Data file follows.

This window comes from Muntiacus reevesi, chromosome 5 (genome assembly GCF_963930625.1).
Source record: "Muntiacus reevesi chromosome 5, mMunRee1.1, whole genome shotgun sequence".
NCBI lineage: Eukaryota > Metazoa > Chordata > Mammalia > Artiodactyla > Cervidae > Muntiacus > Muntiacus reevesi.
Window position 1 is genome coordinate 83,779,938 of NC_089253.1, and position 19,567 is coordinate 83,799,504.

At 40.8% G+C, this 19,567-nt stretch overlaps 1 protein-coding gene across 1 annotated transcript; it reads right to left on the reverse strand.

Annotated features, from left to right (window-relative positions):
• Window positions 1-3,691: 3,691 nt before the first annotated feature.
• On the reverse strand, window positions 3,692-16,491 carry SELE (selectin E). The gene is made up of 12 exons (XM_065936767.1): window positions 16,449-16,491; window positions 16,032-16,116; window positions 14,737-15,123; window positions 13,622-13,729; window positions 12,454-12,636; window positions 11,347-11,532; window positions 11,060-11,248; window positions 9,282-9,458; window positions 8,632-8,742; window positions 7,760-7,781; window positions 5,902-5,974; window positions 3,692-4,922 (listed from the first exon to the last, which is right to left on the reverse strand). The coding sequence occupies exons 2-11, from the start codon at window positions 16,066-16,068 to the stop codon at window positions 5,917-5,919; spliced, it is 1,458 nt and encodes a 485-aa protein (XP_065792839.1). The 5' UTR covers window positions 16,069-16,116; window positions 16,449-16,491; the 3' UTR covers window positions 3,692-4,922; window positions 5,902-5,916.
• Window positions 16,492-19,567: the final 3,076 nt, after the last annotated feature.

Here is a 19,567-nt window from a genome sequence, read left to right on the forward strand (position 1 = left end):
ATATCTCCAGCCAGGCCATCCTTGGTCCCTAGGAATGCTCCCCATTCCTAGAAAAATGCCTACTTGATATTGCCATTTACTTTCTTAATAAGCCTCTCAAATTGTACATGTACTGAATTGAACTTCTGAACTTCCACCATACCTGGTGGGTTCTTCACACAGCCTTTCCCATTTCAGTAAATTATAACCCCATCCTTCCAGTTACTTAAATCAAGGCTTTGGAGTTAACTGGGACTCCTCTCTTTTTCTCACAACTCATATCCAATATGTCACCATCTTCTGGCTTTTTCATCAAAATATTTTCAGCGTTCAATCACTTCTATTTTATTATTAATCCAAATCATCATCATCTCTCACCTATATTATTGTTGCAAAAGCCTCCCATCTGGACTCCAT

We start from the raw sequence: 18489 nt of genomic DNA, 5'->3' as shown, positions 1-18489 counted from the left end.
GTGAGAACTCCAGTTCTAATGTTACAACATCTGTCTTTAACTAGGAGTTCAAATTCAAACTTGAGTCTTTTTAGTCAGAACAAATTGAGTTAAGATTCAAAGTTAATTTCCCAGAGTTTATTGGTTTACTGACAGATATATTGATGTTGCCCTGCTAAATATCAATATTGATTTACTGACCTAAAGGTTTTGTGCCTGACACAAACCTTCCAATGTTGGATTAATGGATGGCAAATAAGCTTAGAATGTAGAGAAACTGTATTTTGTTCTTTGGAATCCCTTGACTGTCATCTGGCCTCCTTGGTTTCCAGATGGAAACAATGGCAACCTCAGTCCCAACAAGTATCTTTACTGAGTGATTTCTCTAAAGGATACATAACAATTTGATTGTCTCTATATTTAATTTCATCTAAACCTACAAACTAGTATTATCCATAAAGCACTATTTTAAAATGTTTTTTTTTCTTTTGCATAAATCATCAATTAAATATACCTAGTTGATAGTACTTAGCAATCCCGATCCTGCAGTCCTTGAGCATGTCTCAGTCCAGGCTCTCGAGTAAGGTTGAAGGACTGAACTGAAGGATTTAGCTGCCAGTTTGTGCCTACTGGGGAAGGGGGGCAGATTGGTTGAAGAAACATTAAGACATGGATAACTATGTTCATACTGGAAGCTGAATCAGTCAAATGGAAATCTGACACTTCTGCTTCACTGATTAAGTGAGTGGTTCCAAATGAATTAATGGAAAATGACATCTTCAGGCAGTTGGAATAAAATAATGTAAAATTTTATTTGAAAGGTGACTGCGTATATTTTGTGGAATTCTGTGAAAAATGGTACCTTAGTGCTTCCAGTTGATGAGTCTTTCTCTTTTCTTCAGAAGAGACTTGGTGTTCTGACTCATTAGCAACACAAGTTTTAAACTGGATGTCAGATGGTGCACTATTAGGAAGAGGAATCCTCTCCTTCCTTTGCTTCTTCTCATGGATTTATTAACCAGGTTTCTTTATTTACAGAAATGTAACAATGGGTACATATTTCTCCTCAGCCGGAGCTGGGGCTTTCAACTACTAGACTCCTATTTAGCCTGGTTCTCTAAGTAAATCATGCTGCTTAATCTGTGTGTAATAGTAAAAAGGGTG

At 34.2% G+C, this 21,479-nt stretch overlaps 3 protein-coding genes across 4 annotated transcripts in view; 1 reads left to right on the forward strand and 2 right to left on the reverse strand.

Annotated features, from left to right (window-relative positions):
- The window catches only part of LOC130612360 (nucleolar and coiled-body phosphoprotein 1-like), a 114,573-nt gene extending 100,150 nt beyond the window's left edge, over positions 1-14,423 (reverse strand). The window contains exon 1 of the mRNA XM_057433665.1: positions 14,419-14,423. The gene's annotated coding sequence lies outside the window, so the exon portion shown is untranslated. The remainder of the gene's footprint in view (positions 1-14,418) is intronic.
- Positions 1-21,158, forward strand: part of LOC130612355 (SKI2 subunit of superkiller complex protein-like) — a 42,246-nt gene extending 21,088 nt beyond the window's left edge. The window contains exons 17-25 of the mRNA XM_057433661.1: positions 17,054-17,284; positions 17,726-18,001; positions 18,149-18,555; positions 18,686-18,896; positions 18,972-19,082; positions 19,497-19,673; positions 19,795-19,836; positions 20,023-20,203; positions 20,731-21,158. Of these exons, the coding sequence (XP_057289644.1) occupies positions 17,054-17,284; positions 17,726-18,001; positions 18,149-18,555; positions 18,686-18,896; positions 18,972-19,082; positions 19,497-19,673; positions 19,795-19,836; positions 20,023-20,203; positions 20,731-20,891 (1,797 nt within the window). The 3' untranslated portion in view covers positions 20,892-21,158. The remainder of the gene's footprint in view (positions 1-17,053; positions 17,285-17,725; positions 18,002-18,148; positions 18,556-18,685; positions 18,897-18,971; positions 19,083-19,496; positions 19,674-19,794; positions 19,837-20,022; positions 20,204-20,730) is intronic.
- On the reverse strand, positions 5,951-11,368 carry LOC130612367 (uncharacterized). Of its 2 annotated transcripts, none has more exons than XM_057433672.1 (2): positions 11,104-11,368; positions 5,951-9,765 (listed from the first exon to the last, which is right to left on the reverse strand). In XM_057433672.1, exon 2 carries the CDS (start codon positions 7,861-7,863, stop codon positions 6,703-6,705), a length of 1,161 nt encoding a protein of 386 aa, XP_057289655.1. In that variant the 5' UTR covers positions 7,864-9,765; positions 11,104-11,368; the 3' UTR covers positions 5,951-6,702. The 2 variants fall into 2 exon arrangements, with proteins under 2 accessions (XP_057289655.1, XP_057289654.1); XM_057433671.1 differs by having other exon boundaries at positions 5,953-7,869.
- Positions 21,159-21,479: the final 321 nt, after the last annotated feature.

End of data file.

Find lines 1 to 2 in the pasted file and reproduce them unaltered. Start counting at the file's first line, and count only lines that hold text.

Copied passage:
This window comes from Muntiacus reevesi, chromosome 5 (genome assembly GCF_963930625.1).
Source record: "Muntiacus reevesi chromosome 5, mMunRee1.1, whole genome shotgun sequence".